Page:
Jura Journal Part 2

Saturday, April 9, 2016

Introduction to taste with Clair Perrot: Morning Session

Claire Perrot, a taste educator in southern, France, introduced my Food and communications class to taste and tasting. After breakfast, we all gathered in a 50m2 room of the GITE, an auberge in Mouchard France. Pens and pencils out, we were ready to transcribe everything, Claire the expert, had to tell us.  The first thing she told us was that senses around test tasting is multi-sensory, meaning it is essential for humans to make use of all senses for taste. She pose a question to each and every student sitting around the tiny room asking us to think about “What is the act of eating for me?” Each student contributed to this questing answering: socializing, hunger, happiness, craving, and preparation.  Claire and Professor Shields, my Food and Communications professor who organized this trip, began to write categories on a large presentation tablet organizing as such: flavor, texture, survive, nutrition, routine, preparation, fuel, cooking, ingredients, reward, choice, privileged, social.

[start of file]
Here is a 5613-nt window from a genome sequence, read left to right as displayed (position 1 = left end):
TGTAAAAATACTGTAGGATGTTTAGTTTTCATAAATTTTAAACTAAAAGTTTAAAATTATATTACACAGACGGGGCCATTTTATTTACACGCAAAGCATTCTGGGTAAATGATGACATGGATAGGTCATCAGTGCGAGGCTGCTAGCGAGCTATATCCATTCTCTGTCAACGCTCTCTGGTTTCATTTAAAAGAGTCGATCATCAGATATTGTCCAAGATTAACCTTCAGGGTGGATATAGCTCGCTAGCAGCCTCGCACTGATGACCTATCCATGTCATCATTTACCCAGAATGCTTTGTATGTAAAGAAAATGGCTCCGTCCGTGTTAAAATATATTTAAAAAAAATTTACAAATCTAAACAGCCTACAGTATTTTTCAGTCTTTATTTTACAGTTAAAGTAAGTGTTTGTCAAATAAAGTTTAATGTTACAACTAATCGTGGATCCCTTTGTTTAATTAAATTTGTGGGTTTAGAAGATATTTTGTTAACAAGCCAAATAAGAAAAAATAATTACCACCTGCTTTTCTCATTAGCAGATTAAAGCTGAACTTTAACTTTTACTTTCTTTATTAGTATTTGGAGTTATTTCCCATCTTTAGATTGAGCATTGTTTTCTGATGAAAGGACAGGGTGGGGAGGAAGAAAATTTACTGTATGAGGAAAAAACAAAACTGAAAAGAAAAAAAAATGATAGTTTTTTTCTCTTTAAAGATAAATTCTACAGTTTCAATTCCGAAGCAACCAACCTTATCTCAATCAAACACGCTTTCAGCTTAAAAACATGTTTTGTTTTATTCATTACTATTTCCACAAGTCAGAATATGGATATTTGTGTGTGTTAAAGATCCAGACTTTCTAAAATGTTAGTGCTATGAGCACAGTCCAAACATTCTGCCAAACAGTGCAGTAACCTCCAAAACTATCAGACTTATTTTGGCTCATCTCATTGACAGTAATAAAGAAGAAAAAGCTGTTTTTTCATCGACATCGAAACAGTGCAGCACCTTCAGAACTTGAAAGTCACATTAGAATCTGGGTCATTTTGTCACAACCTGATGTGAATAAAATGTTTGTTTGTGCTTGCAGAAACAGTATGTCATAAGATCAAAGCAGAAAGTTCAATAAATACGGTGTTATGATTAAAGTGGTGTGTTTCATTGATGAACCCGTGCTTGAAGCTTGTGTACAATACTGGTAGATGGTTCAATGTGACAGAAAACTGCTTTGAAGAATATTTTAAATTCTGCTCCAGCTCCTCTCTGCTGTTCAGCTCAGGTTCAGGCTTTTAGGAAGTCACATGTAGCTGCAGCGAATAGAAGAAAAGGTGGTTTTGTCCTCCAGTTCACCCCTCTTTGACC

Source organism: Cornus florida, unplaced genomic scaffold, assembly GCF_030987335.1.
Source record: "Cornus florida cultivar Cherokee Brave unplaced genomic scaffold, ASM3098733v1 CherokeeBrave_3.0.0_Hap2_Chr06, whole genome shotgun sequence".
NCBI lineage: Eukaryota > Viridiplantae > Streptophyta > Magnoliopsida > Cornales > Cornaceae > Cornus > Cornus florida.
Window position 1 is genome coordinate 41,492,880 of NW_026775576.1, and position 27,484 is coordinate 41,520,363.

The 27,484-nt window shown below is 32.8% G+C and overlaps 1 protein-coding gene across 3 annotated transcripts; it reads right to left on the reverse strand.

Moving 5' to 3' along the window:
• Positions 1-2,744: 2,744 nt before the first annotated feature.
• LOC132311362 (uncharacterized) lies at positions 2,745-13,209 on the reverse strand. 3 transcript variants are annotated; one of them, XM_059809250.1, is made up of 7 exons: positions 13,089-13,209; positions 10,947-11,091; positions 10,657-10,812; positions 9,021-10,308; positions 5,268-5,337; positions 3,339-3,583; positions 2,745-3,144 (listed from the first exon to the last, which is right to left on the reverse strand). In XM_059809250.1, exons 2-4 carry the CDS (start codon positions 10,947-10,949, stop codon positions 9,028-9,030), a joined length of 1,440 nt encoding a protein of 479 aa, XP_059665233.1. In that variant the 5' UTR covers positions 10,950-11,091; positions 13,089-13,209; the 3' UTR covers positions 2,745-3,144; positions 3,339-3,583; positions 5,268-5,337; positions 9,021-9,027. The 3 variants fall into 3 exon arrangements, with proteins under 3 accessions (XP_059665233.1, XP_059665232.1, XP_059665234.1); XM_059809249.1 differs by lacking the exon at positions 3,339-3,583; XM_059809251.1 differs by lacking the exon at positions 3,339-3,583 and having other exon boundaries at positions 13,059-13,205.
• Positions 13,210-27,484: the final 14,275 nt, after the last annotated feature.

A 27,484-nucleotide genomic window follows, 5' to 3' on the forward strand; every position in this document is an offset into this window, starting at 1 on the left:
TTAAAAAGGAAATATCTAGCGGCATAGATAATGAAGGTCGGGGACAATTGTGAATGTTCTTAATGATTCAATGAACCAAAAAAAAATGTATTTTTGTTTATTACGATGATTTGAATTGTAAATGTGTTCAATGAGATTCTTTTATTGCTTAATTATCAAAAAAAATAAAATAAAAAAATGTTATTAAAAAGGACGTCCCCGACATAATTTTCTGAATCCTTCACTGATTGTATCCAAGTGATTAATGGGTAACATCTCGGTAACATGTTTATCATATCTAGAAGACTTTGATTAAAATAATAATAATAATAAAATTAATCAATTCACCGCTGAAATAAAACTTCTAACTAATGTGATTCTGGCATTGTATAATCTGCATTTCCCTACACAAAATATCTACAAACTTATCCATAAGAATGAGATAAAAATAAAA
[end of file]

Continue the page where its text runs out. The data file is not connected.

According to Claire, the World Health Organization classified the act of eating  in the following diagram:


In understanding the importance of sensory in tasting, the sense of hearing was the first exercise conducted in the process of exploring the senses. We listened to sound recordings of someone biting into and apple, pouring milk, cracking of a nut, cutting of zucchini, pouring of milk on cereal, boiling water, and  the opening of fizzing sparkling water. Each sound was a different interpretation to each listener. It was important to find the worlds to describe what we were hearing in order to associate our interpretations. Vocabulary is important in taste because it allows us to speak about sensation. Next, we focused on sight as a sensory for tasting. Sight was identified as the first sensorial barrier that could give us false information due to the fact that it is not easy deciding what to eat simply by looking. Color, texture, liquid, form and volume are all characteristics of sight when we look at food. “Dans le Noir,” an interesting restaurant with legally blind waiters, serves customers in a dark room with no light. The concept is for the customers to eat something they cannot see.